Down the road from my office the other day, a man came up and asked me in English, “Where are you from?” I’ve had similar exchanges with Dominicans many times; usually they’re curious what a blue-eyed gringa is doing in their country. Our subsequent Spanglish conversation, however, took a slightly more ugly turn.
Turns out he had lived for years in New York, and he told me he wanted to move back. He said he didn’t like it in the D.R., and when I asked him why, he said,
“There are too many Haitians.”
I was taken aback. I know that racial tensions run high between Dominicans and Haitians on the island, and I have seen and heard many other examples of racism, but this was the bluntest. I decided to try to engage him in a rational conversation, and asked him why it was bad that there were Haitians in the D.R.
His response was simple, if lacking in sense: “They’re bad.” I pressed him, suggesting that it’s not logical to claim all individuals of a given race are bad. He said, “Yes. Almost all of them.”
The man took advantage of my speechlessness to explain, “They are black. Their skin is so black.” And then after a pause, “I’m a racist. I don’t like people with black skin.” It wasn’t an apology, it wasn’t a disclosure. It was just a statement. Like, “It’s hot outside today.”
I walked away, and I passed a woman selling avocados. She was just on the other side of a parked car, about 10 feet from where we’d been standing. She was Haitian.
I’ve been looking at the above half of my blog post all week, and I just can’t seem to wrap it up nicely and tie it with a bow. But if you’ll allow me, I’d like to share the thoughts tumbling around in my mind…
The Dominican Republic and Haiti have a complicated and bloody history, but nothing, past or present, excuses hate. On that same note, I am called to love this man who I could barely stand talking to. I’m really good at being a hypocrite.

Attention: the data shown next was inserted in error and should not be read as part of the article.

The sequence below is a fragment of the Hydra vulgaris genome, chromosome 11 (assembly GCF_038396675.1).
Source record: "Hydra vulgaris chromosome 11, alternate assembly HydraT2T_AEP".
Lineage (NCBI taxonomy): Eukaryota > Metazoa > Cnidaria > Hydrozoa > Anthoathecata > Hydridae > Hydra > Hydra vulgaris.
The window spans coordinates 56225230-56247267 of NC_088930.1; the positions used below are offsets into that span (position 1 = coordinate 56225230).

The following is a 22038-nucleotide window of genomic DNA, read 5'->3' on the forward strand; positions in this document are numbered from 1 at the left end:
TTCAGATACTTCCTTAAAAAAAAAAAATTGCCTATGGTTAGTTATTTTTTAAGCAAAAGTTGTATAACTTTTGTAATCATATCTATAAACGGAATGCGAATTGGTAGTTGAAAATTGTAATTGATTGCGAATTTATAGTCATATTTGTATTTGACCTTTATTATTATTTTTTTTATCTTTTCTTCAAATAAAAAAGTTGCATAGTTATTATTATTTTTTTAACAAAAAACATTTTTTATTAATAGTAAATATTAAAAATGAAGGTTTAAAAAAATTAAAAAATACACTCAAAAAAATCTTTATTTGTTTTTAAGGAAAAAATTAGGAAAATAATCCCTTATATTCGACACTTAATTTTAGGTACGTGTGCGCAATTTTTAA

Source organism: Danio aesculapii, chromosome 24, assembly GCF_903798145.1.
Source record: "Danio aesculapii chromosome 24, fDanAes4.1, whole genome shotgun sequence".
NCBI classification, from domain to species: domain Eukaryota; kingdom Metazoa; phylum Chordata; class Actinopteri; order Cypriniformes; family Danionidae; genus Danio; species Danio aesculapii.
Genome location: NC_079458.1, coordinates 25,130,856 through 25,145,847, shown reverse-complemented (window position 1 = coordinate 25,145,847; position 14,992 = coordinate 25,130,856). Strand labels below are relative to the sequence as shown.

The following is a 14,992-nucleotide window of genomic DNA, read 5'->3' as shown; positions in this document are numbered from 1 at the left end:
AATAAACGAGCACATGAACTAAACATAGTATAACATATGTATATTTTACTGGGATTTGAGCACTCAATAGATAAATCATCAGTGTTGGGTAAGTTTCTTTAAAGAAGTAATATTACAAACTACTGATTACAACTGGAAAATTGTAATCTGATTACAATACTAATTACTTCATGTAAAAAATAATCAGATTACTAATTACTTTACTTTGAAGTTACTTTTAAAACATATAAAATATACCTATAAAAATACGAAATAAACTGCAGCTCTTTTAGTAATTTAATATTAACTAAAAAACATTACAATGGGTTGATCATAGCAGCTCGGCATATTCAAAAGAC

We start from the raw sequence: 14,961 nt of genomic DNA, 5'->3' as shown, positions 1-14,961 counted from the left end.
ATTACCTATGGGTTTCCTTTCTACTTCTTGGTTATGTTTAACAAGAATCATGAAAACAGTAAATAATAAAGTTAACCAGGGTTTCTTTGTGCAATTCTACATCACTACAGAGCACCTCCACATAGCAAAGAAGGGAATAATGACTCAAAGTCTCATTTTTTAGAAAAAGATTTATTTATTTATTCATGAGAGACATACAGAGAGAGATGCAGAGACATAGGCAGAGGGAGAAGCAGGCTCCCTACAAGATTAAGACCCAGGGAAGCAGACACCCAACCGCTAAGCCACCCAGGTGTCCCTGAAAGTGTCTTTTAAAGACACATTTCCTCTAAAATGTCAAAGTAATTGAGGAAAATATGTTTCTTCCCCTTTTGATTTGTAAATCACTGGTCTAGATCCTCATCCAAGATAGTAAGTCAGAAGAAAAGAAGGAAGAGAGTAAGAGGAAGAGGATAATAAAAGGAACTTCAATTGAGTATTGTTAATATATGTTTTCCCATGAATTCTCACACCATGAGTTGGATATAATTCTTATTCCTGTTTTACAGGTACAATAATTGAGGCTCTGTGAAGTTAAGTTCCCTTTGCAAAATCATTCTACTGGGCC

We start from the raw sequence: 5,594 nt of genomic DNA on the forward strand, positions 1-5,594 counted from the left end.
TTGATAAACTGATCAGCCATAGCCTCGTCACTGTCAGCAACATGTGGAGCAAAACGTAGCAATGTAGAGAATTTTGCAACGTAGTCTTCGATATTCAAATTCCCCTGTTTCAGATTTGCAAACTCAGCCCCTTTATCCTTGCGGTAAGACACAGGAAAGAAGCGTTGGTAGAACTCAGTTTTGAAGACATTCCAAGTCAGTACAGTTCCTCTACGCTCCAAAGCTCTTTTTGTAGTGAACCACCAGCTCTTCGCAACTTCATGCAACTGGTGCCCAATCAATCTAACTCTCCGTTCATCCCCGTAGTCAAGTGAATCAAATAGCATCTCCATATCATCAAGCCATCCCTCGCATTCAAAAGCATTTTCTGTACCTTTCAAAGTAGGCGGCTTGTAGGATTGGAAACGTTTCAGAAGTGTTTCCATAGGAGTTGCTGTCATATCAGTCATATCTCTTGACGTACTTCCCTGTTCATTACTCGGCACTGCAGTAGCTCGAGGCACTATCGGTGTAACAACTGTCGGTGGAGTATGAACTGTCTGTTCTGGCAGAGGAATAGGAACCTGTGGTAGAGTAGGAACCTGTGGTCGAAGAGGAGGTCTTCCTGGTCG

I am privileged. Where we’re born determines a whole lot more than we’d like to admit, for many of us. While all I had to deal with the other day was two minutes of unpleasant conversation, the Haitian woman selling avocados doesn’t have it quite so well.
Haiti is the poorest country in our hemisphere. In the D.R., Haitians are by far the most marginalized sector of society. Even Haitians who were born in the Dominican often don’t have papers and therefore cannot get work or government assistance. Many work 14-hour days with a machete in a sugar cane field to earn a couple bucks—literally. Yet, there’s hope. About 5,000 Haitians in the D.R. are Esperanza clients and are currently investing in small businesses and learning about Jesus’ love.
Rosa Emilia has been a client since 2007, growing her loan size from 4,000 pesos ($90) to 50,000 pesos ($1127). She’s invested the capital in her convenience store and food businesses, a motorbike, pigs with which to feed her family, and her education. Rosa is one of few people in her batey (a Haitian sugar cane community) to have gone to college. Now with six semesters of a physical education degree under her belt, Rosa looks forward to becoming a gym teacher. In her words, “It doesn’t matter if you’re poor. What matters is what you have in your heart.”
Amen to that, Rosa.
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